Reading round-up: August 2017

Last month I read:

  1. Rilla of Ingleside by Lucy Maud Montgomery
  2. The Chamber by John Grisham
  3. Word by Word: the Secret Life of Dictionaries by Kory Stamper
  4. Rainbow Valley by Lucy Maud Montgomery
  5. The Rainmaker by John Grisham
  6. Emily of New Moon by Lucy Maud Montgomery
  7. Lucy Maud Montgomery: the Gift of Wings by Mary Henley Rubio
  8. Emily Climbs by Lucy Maud Montgomery
  9. Emily’s Quest by Lucy Maud Montgomery
  10. Redwall by Brian Jacques

August was, like July, mostly concerned with making my way through the Lucy Maud Montgomery canon. In July I read the first six Anne books; in August I finished up with the Blythes (excepting the short stories in The Road to Yesterday, which I am currently in the middle of) with Rainbow Valley and Rilla of Ingleside, though I accidentally read them out of order. I also made it through the three books of the Emily series — and though it’s too soon to tell how well they will stand up to re-reading, I have to say that as a protagonist I may well like Emily more than Anne!

In between, John Grisham provided a welcome palate-cleanser — you can’t get much further removed from LMM than Grisham, I think. The Chamber was the better of the two; it was quite difficult to put down, and while the ending was very different from what I was expecting, it was also satisfying, albeit in a sad kind of way.

My two non-fiction reads were Mary Henley Rubio’s excellent biography of Montgomery — more on which here — and Kory Stamper’s book on dictionaries.  I’ve been reading Kory’s blog, Harmless Drudgery, for a few years now and I was pretty excited to get my hands on Word by Word. I wasn’t disappointed; it’s erudite, snarky, deeply fascinating, and — although I suppose by this point it’s likely too late — it made me want to be a lexicographer when I grow up.

The last book on the list is the one that doesn’t fit with any particular reading pattern: Redwall. I saw it on display at the library, remembered that one of my brothers had devoured the whole series when he was a pre-teen, and snagged it to see what the fuss was about. Redwall is set in a vaguely medieval-era abbey run by — wait for it — mice, and the first book concerns itself with Redwall Abbey’s defense against the fierce bilge rat Cluny the Scourge — I know, right? — and his evil army of vermin, and the raising up of Matthias, a mouse in the bold tradition of Martin the Warrior (also a mouse). Does this sound a bit silly? It’s not. It’s awesome. With apologies to John Grisham, Redwall was easily the most gripping thing I read in August and if I ever get through Lucy Maud Montgomery I will be diving in to the rest of the series… all 22 books. The big question, though: do I read them in published order, or in the order of internal chronology? Time will tell…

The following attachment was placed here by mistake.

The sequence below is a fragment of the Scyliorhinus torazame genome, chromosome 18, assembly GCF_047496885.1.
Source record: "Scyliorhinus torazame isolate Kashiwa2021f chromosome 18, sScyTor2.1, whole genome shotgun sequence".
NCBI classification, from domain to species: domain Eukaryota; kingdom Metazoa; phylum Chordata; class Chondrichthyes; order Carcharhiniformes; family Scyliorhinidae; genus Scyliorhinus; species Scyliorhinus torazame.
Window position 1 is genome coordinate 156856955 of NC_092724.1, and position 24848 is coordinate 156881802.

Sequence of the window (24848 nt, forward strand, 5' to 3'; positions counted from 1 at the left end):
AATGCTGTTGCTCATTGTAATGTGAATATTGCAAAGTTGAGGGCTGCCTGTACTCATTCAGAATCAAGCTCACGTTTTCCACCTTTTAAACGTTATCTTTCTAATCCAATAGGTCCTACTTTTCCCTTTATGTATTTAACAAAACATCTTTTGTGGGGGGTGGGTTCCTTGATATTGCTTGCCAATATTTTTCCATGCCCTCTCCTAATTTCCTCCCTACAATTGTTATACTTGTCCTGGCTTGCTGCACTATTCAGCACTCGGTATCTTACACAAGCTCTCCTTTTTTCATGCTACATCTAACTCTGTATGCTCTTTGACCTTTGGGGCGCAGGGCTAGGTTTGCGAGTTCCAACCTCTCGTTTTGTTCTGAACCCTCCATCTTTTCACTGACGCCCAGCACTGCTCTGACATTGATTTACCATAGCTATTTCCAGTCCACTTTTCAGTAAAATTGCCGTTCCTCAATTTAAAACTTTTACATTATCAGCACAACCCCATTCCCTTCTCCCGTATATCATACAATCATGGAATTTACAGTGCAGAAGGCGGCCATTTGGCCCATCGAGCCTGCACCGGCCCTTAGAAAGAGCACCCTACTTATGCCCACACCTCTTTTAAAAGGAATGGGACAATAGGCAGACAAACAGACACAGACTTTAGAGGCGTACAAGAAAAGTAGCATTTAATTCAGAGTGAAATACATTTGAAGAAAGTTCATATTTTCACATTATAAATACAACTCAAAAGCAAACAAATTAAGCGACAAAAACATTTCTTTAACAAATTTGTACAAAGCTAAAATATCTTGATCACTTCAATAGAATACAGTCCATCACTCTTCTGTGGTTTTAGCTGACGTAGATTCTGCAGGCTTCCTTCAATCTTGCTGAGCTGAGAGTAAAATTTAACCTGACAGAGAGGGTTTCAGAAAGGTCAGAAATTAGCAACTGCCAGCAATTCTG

On to September!

4 thoughts on “Reading round-up: August 2017

  1. How interesting! I’ve been meaning to try the Anne books, though I have to overcome a vague but strong memory of disliking them as a young person. It’s never occurred to me to read Grisham; those were always “Dad books” in our house!
    Oh man Redwall. I did devour those in middle school. They get a bit repetitive though. See if you can find a book without somebody biting their lip till it bleeds. Still, awfully fun. And the food!!!!! I still remember the food…


    • I love the Anne books — I always have done, and I couldn’t even begin to tell you how many times I’ve read some of them (Anne of the Island in particular). They’re sweet and lovely, but not saccharine, which saves them. At the very least, you should consider reading them for their status as major cultural touchstones in English Canada.

      I’m a Grisham fan, although I only started reading him within the last couple of years. They can be a bit uneven; the good ones are really good, the not-so-good ones are a bit meh. I suppose when you have published as much as he has there’s room for some variance! If you’re interested I would start with The Firm or The Runaway Jury as good introductions.


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